• A country (try not to use ‘Africa’!) Suggestions: Daphne Du Maurier’s Jamaica Inn, Xiaolu Guo’s I Am China, Martin Wagner’s Deutschland)
  • An item of clothing (Su Dharmapala’s Saree, Ann Brashare’s The Sisterhood Of The Traveling Pants, Javier Moro’s El Sari Rojo; Pierre Lemaitre’s Vestido De Novia)
  • An item of furniture (Marghanita Laski’s The Victorian Chaise-Longue; C S Lewis’s The Silver Chair; Goslash;hril Gabrielsen’s The Looking-Glass Sisters)
  • A profession (Adriana Trigiani’s The Shoemaker’s Wife; Mikhail Elizarov’s The Librarian)
  • A month of the year (Elizabeth Von Arnim’s The Enchanted April; Rhoda Baxter’s Doctor January)
  • A title with the word ‘tree’ in it (Ai Mi’s Under The Hawthorn Tree; Elle Newmark’s The Sandalwood Tree)
 Remember the titles I’ve given here are only examples, you can by all means use them if you want to but it’s not necessary. There are plenty of other books that will fit the categories and you may have some in mind already or even some on your shelves you can read.
So what should I read. I choose to look for my TBR shelves and did find books for all categories.

  • A country - The Knight Templar in Britain by Evelyn Lord (hope Britain is ok?)
  • An item of clothing - The Woman in White by Wilkie Collins (hope this ok as well, white hinting at a robe?)
  • An item of furniture -  The Binding Chair by Kathy Harrison
  • A profession - Alkemistens dotter (The Alchemist's Daughter) by Carl-Michael Edenborg 
  • A month of the year - Light in August by William Faulkner
  • A title with the word 'tree' in it - Under the Greenwood Tree by Thomas Hardy
I am quite pleased that I actually did find, with a little bit of flexibility, books that fit into the categories.

Looking forward to exchange views on these specific inclusions in a title.

Monday, 23 November 2015

Four Shades of Brown Book Covers

The Content ReaderI have read a few books recently without writing a review of them. Partly because I have been very
busy, and partly because of some lack of inspiration. When I took photos of some of the books I have read, I realised that they all had different kind of brown covers. Brown is not my favourite colour, it is not very common on book covers, so I was quite surprised to find four of them on my last reads. Here they are with a short summary of the books.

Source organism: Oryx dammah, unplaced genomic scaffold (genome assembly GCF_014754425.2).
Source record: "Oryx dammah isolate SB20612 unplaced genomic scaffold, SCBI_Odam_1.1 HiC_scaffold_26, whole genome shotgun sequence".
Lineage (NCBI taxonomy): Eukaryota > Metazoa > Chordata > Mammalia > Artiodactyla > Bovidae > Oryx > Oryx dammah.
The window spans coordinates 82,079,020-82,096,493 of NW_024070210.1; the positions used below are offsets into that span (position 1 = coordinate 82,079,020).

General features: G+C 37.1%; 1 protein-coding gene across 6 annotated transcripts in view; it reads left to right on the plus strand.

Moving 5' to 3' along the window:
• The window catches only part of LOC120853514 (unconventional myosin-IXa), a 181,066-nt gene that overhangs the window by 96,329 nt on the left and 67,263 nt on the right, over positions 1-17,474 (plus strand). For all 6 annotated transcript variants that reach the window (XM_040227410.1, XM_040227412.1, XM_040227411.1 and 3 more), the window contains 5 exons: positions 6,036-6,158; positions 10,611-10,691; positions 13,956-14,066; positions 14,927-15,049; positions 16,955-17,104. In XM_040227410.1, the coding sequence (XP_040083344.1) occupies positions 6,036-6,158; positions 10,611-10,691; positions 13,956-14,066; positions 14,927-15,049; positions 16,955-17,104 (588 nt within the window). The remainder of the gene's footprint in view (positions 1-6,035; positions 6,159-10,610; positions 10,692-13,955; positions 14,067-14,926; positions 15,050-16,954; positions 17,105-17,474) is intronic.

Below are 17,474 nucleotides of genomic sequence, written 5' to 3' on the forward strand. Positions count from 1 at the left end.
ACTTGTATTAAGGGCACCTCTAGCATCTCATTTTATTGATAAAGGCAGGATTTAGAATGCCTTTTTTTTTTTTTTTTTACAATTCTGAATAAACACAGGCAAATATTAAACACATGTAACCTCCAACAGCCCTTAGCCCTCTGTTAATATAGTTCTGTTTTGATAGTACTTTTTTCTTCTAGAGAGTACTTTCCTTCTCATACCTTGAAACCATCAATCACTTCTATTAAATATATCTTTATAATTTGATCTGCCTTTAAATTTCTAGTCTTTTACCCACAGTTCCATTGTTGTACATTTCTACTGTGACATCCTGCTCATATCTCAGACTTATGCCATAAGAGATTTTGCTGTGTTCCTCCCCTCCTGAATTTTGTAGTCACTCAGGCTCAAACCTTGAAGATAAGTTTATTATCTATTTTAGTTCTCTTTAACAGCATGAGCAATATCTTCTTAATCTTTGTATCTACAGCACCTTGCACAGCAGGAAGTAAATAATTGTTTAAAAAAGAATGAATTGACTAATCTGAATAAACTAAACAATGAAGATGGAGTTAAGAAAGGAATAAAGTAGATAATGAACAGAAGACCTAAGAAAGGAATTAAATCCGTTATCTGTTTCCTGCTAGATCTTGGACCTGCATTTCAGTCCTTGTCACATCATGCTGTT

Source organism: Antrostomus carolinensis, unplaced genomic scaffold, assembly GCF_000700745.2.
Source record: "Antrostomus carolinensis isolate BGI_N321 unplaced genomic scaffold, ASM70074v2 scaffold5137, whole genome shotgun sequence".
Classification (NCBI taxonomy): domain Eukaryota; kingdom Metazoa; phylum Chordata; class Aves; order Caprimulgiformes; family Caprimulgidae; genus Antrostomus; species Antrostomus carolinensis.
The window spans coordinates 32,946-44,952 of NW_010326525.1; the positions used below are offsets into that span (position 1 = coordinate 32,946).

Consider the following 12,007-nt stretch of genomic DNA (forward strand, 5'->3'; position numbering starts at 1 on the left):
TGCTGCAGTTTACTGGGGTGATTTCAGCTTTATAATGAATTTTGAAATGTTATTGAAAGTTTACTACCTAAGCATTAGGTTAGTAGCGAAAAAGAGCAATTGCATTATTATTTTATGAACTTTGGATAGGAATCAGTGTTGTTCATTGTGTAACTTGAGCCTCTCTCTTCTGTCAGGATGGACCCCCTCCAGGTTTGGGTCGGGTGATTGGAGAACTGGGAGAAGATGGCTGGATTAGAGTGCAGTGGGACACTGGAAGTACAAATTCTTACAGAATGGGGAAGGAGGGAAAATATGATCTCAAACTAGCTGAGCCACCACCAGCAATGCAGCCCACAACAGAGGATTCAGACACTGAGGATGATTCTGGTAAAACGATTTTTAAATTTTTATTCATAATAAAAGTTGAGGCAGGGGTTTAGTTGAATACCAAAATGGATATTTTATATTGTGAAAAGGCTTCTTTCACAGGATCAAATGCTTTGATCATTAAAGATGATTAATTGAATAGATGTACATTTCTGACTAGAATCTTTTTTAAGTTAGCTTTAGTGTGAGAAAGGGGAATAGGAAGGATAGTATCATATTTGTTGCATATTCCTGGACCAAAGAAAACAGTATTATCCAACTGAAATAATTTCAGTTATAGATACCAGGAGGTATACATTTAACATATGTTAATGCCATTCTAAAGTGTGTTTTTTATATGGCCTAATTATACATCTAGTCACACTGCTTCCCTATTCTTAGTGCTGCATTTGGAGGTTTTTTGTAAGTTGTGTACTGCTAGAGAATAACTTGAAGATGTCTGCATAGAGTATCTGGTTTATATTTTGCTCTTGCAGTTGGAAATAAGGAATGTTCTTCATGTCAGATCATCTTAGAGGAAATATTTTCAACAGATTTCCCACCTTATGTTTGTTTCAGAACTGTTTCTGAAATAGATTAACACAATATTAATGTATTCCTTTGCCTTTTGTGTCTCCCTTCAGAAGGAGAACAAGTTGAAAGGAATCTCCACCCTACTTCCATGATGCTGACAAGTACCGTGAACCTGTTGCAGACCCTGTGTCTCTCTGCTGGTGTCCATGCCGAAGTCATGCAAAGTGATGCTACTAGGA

Opening Pandora's Box by Ferdie Addis

A book in the same series as The Classical Education; the Stuff you Wish You'd Been Taught at School, this time about phrases borrowed from the Classics, and the stories behind them. Many of these phrases we use today, often maybe, without knowing where they came from. Like the opening of Pandora's box, which today means 'to unleash a stream of unforeseen problems; to open a can of worms'.  The original being...

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According to the Greek poet Hesiod, Pandora was the world's first woman, created by the gods as a punishment for humankind. Pandora was blessed by the gods with all sorts of skills and graces, but beneath her extraordinary charms, they gave her a 'shameless mind and a deceitful nature'. At last, decked in Olympian finery, Pandora was given to the demigod Epimetheus as a wife.
Pandora brought with her a storage jar (later mistranslations made it a box), which the gods had filled with wars, plagues, famines and all the other evils in the world. When she arrived on earth, Pandora, perhaps through curiosity of perhaps out of malice, lifted the lid and unleashed a torrent of troubles on mankind. Only one thing remained behind: Hope, which comforts people through all their misfortune.